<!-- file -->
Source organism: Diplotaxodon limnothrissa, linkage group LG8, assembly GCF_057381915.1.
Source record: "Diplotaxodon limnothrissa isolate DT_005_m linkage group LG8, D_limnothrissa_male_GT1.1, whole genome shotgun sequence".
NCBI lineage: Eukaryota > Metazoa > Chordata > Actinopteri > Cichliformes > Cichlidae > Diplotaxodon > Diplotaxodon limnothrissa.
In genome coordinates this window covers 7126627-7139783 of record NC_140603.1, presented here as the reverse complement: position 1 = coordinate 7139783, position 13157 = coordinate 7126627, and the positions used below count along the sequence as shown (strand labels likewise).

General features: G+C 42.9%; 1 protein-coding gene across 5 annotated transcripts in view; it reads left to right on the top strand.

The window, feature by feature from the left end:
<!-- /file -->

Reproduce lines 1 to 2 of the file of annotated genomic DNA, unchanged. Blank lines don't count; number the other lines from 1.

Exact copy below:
Source organism: Diplotaxodon limnothrissa, linkage group LG8, assembly GCF_057381915.1.
Source record: "Diplotaxodon limnothrissa isolate DT_005_m linkage group LG8, D_limnothrissa_male_GT1.1, whole genome shotgun sequence".